The race is on to find a cure for COVID-19 as the pandemic continues to wreak havoc on countries, shuttering economies, straining public health systems and taking many lives. As of this writing there are 2, 160, 207 confirmed cases with 146, 088 deaths worldwide.
The World Health Organization has taken the lead in a global “Solidarity trial” of at least four candidate drugs that could potentially cure the disease: Remdesivir; Lopinavir/Ritonavir; Lopinavir/Ritonavir with Interferon beta-1a; and Chloroquine or Hydroxychloroquine.
First to grab headlines was Hydroxychloroquine which US President Trump has mentioned on many of his earlier briefings to the press.
Now, attention has shifted to remdesivir which has shown promising results based on a few studies in the US. The drug is made by Gilead Sciences and was initially tested against Ebola but had little success. Multiple studies in animals showed the drug could both prevent and treat coronaviruses related to COVID-19, including SARS (Severe Acute Respiratory Syndrome) and MERS (Middle East Respiratory Syndrome).
The US NIH came out with a report that remdesivir prevented COVID-19 from progressing in rhesus macaque monkeys based on mild- to-moderate cases of the human disease.
Although the “solidarity trial” is unprecedented and groundbreaking as it has never been done before, experts are saying that more rigorous studies are needed as the urgency to find a cure may compromise the global effort.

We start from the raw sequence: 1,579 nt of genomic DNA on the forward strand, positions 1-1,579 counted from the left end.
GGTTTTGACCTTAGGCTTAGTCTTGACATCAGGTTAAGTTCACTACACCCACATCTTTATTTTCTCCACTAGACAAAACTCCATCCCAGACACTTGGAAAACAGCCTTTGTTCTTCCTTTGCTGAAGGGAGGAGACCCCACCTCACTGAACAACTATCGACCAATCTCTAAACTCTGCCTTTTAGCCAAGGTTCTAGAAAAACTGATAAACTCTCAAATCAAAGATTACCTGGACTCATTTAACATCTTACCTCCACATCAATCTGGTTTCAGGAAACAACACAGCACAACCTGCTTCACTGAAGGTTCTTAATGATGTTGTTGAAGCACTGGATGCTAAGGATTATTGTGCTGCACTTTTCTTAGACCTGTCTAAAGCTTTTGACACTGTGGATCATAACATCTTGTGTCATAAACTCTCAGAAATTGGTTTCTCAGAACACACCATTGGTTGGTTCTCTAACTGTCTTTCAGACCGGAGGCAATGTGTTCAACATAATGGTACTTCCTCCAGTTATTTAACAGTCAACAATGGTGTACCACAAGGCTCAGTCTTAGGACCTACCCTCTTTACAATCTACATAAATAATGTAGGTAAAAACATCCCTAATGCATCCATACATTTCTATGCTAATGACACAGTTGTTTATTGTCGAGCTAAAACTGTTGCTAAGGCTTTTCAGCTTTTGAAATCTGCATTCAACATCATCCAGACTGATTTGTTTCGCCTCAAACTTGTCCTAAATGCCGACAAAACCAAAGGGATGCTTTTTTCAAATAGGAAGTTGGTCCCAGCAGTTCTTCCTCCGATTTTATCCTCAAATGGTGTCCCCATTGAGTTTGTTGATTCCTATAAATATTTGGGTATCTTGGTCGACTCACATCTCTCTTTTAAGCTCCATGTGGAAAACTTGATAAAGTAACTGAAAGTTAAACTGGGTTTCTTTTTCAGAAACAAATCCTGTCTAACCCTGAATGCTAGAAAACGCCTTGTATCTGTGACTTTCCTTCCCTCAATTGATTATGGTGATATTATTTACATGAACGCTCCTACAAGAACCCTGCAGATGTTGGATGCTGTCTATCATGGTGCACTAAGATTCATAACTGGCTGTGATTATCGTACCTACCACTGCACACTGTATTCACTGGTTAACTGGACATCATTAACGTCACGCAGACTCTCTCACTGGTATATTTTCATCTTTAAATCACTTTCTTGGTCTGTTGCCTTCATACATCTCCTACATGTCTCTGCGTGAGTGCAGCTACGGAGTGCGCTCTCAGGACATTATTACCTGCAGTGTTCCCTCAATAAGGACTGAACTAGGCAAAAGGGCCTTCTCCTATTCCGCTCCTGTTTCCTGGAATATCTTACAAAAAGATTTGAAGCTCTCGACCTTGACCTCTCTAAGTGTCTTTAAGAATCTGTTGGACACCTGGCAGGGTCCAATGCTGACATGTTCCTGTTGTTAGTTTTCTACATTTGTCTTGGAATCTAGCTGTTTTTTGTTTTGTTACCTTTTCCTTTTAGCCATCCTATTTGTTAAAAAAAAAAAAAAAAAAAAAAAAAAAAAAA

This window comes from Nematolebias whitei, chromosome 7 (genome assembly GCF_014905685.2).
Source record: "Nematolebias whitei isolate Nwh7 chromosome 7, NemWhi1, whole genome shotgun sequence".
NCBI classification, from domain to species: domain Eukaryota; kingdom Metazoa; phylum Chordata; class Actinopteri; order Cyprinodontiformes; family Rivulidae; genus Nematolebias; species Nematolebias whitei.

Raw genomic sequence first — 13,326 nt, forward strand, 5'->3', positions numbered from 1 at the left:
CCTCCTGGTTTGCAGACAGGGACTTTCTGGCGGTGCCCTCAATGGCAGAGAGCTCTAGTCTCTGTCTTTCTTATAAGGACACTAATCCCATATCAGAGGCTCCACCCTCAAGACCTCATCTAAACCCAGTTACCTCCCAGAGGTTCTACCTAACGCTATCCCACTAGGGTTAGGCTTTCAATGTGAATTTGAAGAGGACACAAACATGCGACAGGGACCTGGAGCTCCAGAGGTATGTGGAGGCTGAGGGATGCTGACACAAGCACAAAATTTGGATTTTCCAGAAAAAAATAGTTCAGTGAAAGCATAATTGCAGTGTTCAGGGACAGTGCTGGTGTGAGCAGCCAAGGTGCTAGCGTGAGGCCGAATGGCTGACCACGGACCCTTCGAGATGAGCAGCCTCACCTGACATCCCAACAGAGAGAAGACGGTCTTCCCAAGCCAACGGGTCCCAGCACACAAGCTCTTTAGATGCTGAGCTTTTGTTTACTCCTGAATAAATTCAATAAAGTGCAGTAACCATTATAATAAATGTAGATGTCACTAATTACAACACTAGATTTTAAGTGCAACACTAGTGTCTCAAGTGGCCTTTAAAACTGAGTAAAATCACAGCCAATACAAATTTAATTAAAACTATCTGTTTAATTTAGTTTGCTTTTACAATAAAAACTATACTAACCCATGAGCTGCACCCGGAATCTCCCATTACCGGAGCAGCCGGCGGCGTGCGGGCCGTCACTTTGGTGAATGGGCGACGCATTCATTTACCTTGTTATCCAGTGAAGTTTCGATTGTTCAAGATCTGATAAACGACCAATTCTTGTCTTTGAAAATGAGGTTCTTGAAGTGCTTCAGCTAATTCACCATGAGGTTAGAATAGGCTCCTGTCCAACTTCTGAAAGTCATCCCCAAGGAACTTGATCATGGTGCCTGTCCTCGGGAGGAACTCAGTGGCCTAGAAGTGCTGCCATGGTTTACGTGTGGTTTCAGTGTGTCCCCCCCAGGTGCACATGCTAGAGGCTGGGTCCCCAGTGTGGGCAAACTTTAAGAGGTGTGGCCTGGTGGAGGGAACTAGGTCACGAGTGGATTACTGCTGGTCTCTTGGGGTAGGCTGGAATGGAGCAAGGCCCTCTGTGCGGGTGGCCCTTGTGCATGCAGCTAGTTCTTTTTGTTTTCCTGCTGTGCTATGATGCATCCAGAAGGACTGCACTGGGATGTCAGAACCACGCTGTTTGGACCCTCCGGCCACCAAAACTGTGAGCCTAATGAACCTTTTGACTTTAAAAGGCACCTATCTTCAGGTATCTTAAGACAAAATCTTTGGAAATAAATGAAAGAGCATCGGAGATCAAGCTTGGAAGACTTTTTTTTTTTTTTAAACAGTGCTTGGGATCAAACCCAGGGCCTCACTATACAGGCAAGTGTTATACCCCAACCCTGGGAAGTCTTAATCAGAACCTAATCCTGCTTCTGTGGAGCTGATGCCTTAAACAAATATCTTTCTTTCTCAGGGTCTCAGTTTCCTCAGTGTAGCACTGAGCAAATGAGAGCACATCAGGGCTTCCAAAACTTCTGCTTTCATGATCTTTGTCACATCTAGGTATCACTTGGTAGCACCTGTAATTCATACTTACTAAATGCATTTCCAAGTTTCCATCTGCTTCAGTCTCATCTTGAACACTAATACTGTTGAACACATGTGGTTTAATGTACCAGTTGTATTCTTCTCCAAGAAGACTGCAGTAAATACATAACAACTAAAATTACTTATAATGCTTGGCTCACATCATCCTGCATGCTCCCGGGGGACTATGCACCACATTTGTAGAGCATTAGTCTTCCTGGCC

Dr. Rahul Ganatra, director of Continuing Medical Education at Brigham and Women’s Hospital in Boston, Massachusetts has scrutinized a paper published in the New England Journal of Medicine on the use of remdesivir for patients with severe COVID-19. His initial appraisal is that the study was based on a population of small size – only 61 patients, there were missing data like the definition of what is “standard care”, and perhaps most importantly, it lacked a control group. To his mind, these threaten the promise of remdesivir being a cure for COVID-19. His conclusion: more well-designed trials like ones with control-groups are needed.
It is hoped that indeed researchers would bear in mind that a cure for COVID-19 would only be found through good science and that the goal is not only to be the first in finding it, rather finding a cure that really works.